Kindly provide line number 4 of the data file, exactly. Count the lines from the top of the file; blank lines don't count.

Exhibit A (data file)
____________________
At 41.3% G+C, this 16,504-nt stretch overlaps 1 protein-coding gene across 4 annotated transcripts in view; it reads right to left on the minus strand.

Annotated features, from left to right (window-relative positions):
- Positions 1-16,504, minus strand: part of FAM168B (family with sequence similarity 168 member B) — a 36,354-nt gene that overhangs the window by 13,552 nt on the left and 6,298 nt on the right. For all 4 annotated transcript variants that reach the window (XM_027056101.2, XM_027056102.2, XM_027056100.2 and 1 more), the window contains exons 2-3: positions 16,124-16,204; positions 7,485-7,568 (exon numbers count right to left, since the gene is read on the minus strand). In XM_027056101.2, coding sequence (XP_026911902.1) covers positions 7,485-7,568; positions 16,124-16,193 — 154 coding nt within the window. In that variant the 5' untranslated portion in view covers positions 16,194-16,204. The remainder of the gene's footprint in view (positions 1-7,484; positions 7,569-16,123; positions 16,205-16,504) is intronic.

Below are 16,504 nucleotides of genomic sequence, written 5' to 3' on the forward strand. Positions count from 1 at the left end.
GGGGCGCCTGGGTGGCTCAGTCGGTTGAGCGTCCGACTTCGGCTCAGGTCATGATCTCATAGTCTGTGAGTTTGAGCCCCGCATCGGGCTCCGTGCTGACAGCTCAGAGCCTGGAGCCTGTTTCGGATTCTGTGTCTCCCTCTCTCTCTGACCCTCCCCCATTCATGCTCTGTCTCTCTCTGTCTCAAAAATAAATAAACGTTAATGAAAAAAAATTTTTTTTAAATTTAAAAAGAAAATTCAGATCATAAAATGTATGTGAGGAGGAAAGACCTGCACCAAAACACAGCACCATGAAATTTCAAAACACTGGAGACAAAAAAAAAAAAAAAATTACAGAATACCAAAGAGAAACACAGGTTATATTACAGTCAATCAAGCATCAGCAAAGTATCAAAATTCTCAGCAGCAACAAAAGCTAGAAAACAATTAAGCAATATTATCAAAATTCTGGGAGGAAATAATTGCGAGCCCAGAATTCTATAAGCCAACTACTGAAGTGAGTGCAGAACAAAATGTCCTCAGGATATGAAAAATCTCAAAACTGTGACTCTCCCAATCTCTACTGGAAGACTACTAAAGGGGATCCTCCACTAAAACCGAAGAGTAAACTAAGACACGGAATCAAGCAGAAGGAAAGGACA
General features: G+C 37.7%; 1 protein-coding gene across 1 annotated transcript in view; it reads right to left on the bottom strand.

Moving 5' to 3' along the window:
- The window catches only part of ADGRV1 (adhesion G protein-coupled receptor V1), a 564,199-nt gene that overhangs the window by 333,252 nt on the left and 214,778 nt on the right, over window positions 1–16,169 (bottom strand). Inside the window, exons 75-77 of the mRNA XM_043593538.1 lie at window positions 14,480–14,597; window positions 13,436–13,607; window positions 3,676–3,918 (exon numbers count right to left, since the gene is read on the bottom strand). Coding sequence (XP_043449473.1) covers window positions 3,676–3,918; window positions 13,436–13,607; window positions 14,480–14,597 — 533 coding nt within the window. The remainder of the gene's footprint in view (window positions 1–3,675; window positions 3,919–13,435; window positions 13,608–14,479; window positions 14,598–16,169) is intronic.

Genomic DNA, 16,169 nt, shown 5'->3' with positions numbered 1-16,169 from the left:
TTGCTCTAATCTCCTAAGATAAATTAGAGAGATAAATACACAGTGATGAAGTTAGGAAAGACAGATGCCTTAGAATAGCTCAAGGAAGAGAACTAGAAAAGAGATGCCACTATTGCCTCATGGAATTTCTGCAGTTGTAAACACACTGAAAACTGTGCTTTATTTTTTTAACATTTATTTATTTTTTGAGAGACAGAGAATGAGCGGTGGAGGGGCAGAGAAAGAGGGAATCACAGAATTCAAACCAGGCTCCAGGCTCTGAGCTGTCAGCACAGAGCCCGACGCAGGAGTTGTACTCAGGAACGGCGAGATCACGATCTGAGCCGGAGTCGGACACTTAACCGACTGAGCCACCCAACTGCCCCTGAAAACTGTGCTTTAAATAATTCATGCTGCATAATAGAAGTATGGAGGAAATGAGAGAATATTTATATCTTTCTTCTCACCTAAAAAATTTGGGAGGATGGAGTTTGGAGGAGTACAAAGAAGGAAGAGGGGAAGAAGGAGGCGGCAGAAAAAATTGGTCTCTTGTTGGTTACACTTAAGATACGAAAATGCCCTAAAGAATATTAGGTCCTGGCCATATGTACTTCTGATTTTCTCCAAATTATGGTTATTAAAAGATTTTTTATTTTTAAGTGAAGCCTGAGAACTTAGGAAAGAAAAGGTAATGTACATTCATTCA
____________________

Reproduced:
Below are 16,504 nucleotides of genomic sequence, written 5' to 3' on the forward strand. Positions count from 1 at the left end.